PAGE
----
Gnomebody (ok, nobody) knows exactly what will speak to you while shopping local. I went into Audrey’s Flower Shop for some ornaments and, after paying and heading towards the door, saw this gnome that I simply couldn’t leave behind. I’m not sure I’ll have the heart to pack him away after Christmas. He might have to hang around all year long.

Check out Audrey’s here: https://www.audreysflorist.com/

Historic Follow Up on Almy, Bigelow & Washburn Gloucester Store

The Almy, Bigelow & Washburn ads I perused for the 1920 Christmas week stroll through the Gloucester Daily Times got me a bit intrigued about this establishment. I learned there were several branches opened in Essex County after the first branch opened in Salem in 1858. A pamphlet celebrating the 50th anniversary can be found and downloaded for free here.

My research quickly led me to the not-very-happy story of the February 1961 fire at Almy’s on Pleasant Street, apparently near or at the site of the current police station. Here’s a YouTube video of this unfortunate event. It’s not a very happy holiday follow up, but the magic of technology and sites like YouTube mean we will never forget.

A Little Peek Back to Christmas 1920

The Gloucester Daily Times provides us with a little peek at Christmas week 100 years ago here in Gloucester. Huge shout out to Sawyer Free Library’s Local History Librarian Jacklyn Linsky who hunted down and shared dozens of examples at my request so you could see them here today. I am SORELY missing researching at the library myself, but this is a wonderful service that helps fill in the gaps. Thank you Jacklyn for your efficient and able assistance!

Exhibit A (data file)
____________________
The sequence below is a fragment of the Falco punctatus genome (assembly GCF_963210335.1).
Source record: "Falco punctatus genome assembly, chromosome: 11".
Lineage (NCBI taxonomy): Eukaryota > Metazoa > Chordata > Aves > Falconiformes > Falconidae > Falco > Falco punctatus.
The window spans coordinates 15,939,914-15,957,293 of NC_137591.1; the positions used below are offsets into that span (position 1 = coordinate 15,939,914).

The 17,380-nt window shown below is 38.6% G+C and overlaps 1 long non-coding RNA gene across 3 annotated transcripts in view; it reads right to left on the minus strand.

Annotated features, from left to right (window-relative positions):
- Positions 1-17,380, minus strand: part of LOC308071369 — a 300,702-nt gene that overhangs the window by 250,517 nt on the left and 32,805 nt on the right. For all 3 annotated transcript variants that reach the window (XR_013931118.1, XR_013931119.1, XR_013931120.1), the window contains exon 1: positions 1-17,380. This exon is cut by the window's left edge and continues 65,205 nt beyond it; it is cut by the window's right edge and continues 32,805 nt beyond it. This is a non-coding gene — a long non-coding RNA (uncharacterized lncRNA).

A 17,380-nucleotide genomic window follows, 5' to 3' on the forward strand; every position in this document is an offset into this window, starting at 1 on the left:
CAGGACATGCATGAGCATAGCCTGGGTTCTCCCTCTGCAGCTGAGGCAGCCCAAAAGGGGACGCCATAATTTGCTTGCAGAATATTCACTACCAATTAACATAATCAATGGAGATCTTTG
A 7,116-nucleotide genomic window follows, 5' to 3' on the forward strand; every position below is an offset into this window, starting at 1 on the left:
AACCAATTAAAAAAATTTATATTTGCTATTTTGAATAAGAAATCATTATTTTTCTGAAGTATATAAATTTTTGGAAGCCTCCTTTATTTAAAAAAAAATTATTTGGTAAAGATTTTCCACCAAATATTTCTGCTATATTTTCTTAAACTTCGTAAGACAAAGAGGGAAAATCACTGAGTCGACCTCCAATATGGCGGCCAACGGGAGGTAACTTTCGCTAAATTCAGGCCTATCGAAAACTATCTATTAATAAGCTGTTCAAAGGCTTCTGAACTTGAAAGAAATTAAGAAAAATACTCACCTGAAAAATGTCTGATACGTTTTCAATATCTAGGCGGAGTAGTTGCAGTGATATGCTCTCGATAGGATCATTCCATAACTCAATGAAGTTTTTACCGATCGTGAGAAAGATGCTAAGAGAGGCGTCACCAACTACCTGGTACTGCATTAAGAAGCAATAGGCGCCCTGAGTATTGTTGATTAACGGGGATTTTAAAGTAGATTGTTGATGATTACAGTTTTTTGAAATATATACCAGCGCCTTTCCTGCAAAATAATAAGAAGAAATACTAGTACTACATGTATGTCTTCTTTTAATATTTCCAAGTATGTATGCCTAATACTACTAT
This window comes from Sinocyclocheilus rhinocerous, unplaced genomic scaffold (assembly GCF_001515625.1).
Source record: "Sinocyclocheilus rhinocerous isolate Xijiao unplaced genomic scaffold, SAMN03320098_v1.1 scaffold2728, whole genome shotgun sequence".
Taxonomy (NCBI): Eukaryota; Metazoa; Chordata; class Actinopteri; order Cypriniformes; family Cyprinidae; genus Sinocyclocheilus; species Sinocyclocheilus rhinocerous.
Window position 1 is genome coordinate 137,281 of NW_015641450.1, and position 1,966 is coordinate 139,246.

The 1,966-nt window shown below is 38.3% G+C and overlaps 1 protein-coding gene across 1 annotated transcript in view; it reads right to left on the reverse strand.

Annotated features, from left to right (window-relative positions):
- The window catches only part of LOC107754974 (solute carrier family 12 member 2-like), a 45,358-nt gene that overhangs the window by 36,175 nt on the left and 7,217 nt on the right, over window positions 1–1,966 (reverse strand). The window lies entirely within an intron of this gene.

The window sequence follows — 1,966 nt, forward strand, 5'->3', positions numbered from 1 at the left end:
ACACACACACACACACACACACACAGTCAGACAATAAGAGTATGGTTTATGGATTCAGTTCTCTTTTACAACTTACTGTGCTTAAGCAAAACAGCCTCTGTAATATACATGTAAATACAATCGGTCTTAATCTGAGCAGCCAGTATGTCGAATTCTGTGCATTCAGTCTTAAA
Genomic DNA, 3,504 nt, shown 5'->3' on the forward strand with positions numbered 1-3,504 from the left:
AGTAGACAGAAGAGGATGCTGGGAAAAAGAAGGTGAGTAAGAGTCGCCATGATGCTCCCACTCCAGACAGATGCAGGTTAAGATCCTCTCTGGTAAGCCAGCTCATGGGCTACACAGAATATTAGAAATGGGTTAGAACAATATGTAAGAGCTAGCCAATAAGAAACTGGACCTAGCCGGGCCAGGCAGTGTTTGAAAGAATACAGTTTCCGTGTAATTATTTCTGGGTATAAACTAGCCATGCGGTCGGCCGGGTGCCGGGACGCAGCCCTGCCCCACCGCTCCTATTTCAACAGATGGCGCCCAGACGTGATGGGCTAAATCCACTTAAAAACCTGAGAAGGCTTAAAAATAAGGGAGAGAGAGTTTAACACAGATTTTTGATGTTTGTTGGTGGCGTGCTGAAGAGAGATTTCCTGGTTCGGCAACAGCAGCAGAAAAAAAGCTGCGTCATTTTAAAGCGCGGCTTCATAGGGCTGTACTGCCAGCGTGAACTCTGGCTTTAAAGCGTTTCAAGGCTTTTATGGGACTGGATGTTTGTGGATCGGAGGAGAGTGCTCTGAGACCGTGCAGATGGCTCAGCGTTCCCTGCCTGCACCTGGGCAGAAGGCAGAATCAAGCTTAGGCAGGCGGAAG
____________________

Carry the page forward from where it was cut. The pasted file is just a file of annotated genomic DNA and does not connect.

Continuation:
Ads and articles from Christmas week 1920 in the Gloucester Daily Times reflect some very interesting trends. The Post Office was very busy in 1920, but the motorcyles helped immensely with delivery; Dodge Brothers “foresaw the rapid tendency toward closed cars” (thank you for that!); and Cape Ann Savings Bank used to have Saturday evening hours! Remember christmas Clubs? The front page of the Dec 24 1920 Gloucester Daily Times is included here along with a number of ads. Enjoy your 100 year old stroll.

WILLOWREST = HOLIDAY GIFTS!!

Willowrest is open until 4pm on Christmas eve. Ensuring the locals get delicious food and amazing gifts for the holiday! Everyone knows how amazing their gourmet food is. But, it’s their gift shop that’s turning heads as soon as you enter the door! Eye Candy!

Hand made, local & abroad.

Amazing gifts for any budget

Resources hand-made snuggle fish! Tons to choose from!

Textiles, Candles, jewelry, fine art!

EXCLUSIVE PRINTS!! You have to see to believe!

Thanks to Mellissa and her crew. Happy Holidays!!

Thanks for Keeping it local, folks!!!